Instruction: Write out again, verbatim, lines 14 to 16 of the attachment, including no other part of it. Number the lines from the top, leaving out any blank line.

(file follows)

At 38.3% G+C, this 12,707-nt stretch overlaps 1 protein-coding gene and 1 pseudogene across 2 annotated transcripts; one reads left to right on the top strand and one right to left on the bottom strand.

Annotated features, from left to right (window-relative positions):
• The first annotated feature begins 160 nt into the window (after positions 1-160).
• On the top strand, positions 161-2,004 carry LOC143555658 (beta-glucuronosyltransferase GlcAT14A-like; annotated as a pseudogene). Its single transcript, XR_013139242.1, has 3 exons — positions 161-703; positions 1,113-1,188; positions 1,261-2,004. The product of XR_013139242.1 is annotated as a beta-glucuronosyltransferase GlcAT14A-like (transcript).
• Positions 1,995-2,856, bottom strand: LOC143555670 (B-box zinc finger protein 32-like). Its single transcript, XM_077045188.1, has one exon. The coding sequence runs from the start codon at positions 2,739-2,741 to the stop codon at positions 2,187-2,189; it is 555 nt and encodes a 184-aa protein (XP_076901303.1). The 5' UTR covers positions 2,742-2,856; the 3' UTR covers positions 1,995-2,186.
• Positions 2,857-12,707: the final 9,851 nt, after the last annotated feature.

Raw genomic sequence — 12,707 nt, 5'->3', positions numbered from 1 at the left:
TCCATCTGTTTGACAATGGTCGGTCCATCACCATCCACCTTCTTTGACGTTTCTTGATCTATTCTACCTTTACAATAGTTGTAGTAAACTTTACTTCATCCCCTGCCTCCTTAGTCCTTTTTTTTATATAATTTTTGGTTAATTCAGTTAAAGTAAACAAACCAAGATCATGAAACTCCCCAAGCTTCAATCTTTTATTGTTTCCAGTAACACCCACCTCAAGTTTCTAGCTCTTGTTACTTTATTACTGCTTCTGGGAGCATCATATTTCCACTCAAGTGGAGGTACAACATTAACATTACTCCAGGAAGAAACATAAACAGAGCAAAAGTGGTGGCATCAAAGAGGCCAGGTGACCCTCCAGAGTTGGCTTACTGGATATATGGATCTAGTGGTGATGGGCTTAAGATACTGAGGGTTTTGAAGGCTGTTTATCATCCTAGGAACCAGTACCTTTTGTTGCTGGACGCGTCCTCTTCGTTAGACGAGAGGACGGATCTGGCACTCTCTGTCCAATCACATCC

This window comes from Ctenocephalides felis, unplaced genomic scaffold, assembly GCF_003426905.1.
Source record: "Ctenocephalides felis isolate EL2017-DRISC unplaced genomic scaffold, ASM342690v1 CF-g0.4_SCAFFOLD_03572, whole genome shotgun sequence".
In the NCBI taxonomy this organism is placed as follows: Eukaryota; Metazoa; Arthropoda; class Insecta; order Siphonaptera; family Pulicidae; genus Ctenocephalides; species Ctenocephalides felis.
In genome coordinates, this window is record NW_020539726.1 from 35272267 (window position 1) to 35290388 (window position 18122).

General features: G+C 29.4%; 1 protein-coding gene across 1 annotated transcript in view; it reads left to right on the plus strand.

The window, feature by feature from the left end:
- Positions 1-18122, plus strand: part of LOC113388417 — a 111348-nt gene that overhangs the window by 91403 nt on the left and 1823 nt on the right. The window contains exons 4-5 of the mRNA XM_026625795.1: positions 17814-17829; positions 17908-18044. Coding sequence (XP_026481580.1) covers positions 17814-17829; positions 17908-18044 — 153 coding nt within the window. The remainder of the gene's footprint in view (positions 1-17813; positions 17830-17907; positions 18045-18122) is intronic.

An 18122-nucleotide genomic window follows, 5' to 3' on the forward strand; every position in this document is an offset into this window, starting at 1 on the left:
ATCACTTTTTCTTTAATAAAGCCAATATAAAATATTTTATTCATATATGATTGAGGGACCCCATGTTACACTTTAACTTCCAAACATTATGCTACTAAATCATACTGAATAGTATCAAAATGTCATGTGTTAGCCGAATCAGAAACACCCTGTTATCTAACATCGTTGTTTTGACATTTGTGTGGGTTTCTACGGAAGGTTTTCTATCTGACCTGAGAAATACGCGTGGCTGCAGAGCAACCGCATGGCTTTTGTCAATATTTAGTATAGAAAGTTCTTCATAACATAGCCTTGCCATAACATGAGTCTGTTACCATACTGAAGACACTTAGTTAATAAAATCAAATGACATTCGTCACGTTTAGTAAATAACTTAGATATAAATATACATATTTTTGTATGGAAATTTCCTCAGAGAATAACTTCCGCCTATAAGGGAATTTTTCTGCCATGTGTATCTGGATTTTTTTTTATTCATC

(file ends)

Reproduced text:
The window, feature by feature from the left end:
- Positions 1-18122, plus strand: part of LOC113388417 — a 111348-nt gene that overhangs the window by 91403 nt on the left and 1823 nt on the right. The window contains exons 4-5 of the mRNA XM_026625795.1: positions 17814-17829; positions 17908-18044. Coding sequence (XP_026481580.1) covers positions 17814-17829; positions 17908-18044 — 153 coding nt within the window. The remainder of the gene's footprint in view (positions 1-17813; positions 17830-17907; positions 18045-18122) is intronic.

An 18122-nucleotide genomic window follows, 5' to 3' on the forward strand; every position in this document is an offset into this window, starting at 1 on the left: